In this data set, from Cox and Snell (1989), ingots are prepared with different heating and soaking times and tested for their readiness to be rolled. The following DATA step creates a response variable Y with value 1 for ingots that are not ready and value 0 otherwise. The explanatory variables are Heat and Soak.
data ingots; input Heat Soak nready ntotal @@; Count=nready; Y=1; output; Count=ntotal-nready; Y=0; output; drop nready ntotal; datalines; 7 1.0 0 10 14 1.0 0 31 27 1.0 1 56 51 1.0 3 13 7 1.7 0 17 14 1.7 0 43 27 1.7 4 44 51 1.7 0 1 7 2.2 0 7 14 2.2 2 33 27 2.2 0 21 51 2.2 0 1 7 2.8 0 12 14 2.8 0 31 27 2.8 1 22 51 4.0 0 1 7 4.0 0 9 14 4.0 0 19 27 4.0 1 16 ;
Logistic regression analysis is often used to investigate the relationship between discrete response variables and continuous explanatory variables. For logistic regression, the continuous design-effects are declared in a DIRECT statement. The following statements produce Output 29.3.1 through Output 29.3.6:
title 'Maximum Likelihood Logistic Regression'; proc catmod data=ingots; weight Count; direct Heat Soak; model Y=Heat Soak / freq covb corrb itprint design; quit;
You can verify that the populations are defined as you intended by looking at the "Population Profiles" table in Output 29.3.1.
Maximum Likelihood Logistic Regression |
Data Summary | |||
---|---|---|---|
Response | Y | Response Levels | 2 |
Weight Variable | Count | Populations | 19 |
Data Set | INGOTS | Total Frequency | 387 |
Frequency Missing | 0 | Observations | 25 |
Population Profiles | |||
---|---|---|---|
Sample | Heat | Soak | Sample Size |
1 | 7 | 1 | 10 |
2 | 7 | 1.7 | 17 |
3 | 7 | 2.2 | 7 |
4 | 7 | 2.8 | 12 |
5 | 7 | 4 | 9 |
6 | 14 | 1 | 31 |
7 | 14 | 1.7 | 43 |
8 | 14 | 2.2 | 33 |
9 | 14 | 2.8 | 31 |
10 | 14 | 4 | 19 |
11 | 27 | 1 | 56 |
12 | 27 | 1.7 | 44 |
13 | 27 | 2.2 | 21 |
14 | 27 | 2.8 | 22 |
15 | 27 | 4 | 16 |
16 | 51 | 1 | 13 |
17 | 51 | 1.7 | 1 |
18 | 51 | 2.2 | 1 |
19 | 51 | 4 | 1 |
Since the "Response Profiles" table in Output 29.3.2 shows the response level ordering as 0, 1, the default response function, the logit, is defined as .
Response Profiles | |
---|---|
Response | Y |
1 | 0 |
2 | 1 |
Response Frequencies | ||
---|---|---|
Sample | Response Number | |
1 | 2 | |
1 | 10 | 0 |
2 | 17 | 0 |
3 | 7 | 0 |
4 | 12 | 0 |
5 | 9 | 0 |
6 | 31 | 0 |
7 | 43 | 0 |
8 | 31 | 2 |
9 | 31 | 0 |
10 | 19 | 0 |
11 | 55 | 1 |
12 | 40 | 4 |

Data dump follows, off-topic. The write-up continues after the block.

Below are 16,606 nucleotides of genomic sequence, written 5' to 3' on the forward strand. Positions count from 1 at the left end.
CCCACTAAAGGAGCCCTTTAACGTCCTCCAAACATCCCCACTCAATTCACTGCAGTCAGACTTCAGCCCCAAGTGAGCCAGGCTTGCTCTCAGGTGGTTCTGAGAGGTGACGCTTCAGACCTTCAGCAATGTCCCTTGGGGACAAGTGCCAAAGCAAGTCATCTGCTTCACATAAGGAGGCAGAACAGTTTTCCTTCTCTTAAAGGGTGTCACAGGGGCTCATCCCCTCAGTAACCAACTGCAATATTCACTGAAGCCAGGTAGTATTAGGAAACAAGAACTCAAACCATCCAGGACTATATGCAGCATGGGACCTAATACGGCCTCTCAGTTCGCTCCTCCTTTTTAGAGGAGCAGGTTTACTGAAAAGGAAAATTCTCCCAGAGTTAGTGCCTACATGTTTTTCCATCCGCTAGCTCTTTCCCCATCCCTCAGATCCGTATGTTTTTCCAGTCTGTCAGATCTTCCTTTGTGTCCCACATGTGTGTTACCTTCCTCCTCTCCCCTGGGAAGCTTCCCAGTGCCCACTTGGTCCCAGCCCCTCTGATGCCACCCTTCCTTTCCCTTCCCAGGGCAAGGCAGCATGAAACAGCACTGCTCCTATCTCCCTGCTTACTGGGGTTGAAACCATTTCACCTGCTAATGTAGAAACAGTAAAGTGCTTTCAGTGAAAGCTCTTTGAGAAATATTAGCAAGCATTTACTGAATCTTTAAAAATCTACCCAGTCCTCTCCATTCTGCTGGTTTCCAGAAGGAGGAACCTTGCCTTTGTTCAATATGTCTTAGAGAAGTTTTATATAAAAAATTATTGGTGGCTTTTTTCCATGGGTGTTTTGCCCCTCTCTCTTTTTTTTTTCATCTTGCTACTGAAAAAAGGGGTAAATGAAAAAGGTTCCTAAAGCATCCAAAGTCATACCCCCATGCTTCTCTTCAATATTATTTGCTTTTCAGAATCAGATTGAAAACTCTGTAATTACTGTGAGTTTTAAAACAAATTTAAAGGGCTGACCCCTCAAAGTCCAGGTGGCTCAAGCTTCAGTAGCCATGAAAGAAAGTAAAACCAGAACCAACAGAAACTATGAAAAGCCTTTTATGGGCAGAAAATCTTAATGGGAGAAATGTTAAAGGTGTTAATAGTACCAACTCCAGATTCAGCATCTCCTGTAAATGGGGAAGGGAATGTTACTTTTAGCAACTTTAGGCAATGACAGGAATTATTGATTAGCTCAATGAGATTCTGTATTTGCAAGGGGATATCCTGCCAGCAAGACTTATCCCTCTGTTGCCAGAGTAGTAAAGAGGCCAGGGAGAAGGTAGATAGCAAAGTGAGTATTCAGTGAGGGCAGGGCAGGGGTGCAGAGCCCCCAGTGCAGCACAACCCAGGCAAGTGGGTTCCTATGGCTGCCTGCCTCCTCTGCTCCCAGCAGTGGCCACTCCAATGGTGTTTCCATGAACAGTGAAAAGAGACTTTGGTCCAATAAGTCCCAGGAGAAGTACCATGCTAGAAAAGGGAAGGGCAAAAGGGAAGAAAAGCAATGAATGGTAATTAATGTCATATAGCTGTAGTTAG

13 | 21 | 0 |
14 | 21 | 1 |
15 | 15 | 1 |
16 | 10 | 3 |
17 | 1 | 0 |
18 | 1 | 0 |
19 | 1 | 0 |
The values of the continuous variable are inserted into the design matrix (Output 29.3.3).
Response Functions and Design Matrix | ||||
---|---|---|---|---|
Sample | Response Function |
Design Matrix | ||
1 | 2 | 3 | ||
1 | 2.99573 | 1 | 7 | 1 |
2 | 3.52636 | 1 | 7 | 1.7 |
3 | 2.63906 | 1 | 7 | 2.2 |
4 | 3.17805 | 1 | 7 | 2.8 |
5 | 2.89037 | 1 | 7 | 4 |
6 | 4.12713 | 1 | 14 | 1 |
7 | 4.45435 | 1 | 14 | 1.7 |
8 | 2.74084 | 1 | 14 | 2.2 |
9 | 4.12713 | 1 | 14 | 2.8 |
10 | 3.63759 | 1 | 14 | 4 |
11 | 4.00733 | 1 | 27 | 1 |
12 | 2.30259 | 1 | 27 | 1.7 |
13 | 3.73767 | 1 | 27 | 2.2 |
14 | 3.04452 | 1 | 27 | 2.8 |
15 | 2.70805 | 1 | 27 | 4 |
16 | 1.20397 | 1 | 51 | 1 |
17 | 0.69315 | 1 | 51 | 1.7 |
18 | 0.69315 | 1 | 51 | 2.2 |
19 | 0.69315 | 1 | 51 | 4 |
Seven Newton-Raphson iterations are required to find the maximum likelihood estimates (Output 29.3.4).
Maximum Likelihood Analysis | ||||||
---|---|---|---|---|---|---|
Iteration | Sub Iteration | -2 Log Likelihood |
Convergence Criterion | Parameter Estimates | ||
1 | 2 | 3 | ||||
0 | 0 | 536.49592 | 1.0000 | 0 | 0 | 0 |
1 | 0 | 152.58961 | 0.7156 | 2.1594 | -0.0139 | -0.003733 |
2 | 0 | 106.76066 | 0.3003 | 3.5334 | -0.0363 | -0.0120 |
3 | 0 | 96.692171 | 0.0943 | 4.7489 | -0.0640 | -0.0299 |
4 | 0 | 95.383825 | 0.0135 | 5.4138 | -0.0790 | -0.0498 |
5 | 0 | 95.345659 | 0.000400 | 5.5539 | -0.0819 | -0.0564 |
6 | 0 | 95.345613 | 4.8289E-7 | 5.5592 | -0.0820 | -0.0568 |
7 | 0 | 95.345613 | 7.728E-13 | 5.5592 | -0.0820 | -0.0568 |
Maximum likelihood computations converged. |
The analysis of variance table (Output 29.3.5) shows that the model fits since the likelihood ratio goodness-of-fit test is nonsignificant. It also shows that the length of heating time is a significant factor with respect to readiness but that length of soaking time is not.
Maximum Likelihood Analysis of Variance | |||
---|---|---|---|
Source | DF | Chi-Square | Pr > ChiSq |
Intercept | 1 | 24.65 | <.0001 |
Heat | 1 | 11.95 | 0.0005 |
Soak | 1 | 0.03 | 0.8639 |
Likelihood Ratio | 16 | 13.75 | 0.6171 |
From the table of maximum likelihood estimates in Output 29.3.6, the fitted model is
For example, for Sample 1 with Heat and Soak , the estimate is
Analysis of Maximum Likelihood Estimates | ||||
---|---|---|---|---|
Parameter | Estimate | Standard Error |
Chi- Square |
Pr > ChiSq |
Intercept | 5.5592 | 1.1197 | 24.65 | <.0001 |
Heat | -0.0820 | 0.0237 | 11.95 | 0.0005 |
Soak | -0.0568 | 0.3312 | 0.03 | 0.8639 |
Covariance Matrix of the Maximum Likelihood Estimates | ||||
---|---|---|---|---|
Row | Parameter | Col1 | Col2 | Col3 |
1 | Intercept | 1.2537133 | -0.0215664 | -0.2817648 |
2 | Heat | -0.0215664 | 0.0005633 | 0.0026243 |
3 | Soak | -0.2817648 | 0.0026243 | 0.1097020 |
Correlation Matrix of the Maximum Likelihood Estimates | ||||
---|---|---|---|---|
Row | Parameter | Col1 | Col2 | Col3 |
1 | Intercept | 1.00000 | -0.81152 | -0.75977 |
2 | Heat | -0.81152 | 1.00000 | 0.33383 |
3 | Soak | -0.75977 | 0.33383 | 1.00000 |
Predicted values of the logits, as well as the probabilities of readiness, could be obtained by specifying PRED=PROB in the MODEL statement. For the example of Sample 1 with Heat and Soak , PRED=PROB would give an estimate of the probability of readiness equal to 0.9928 since
implies that
As another consideration, since soaking time is nonsignificant, you could fit another model that deleted the variable Soak.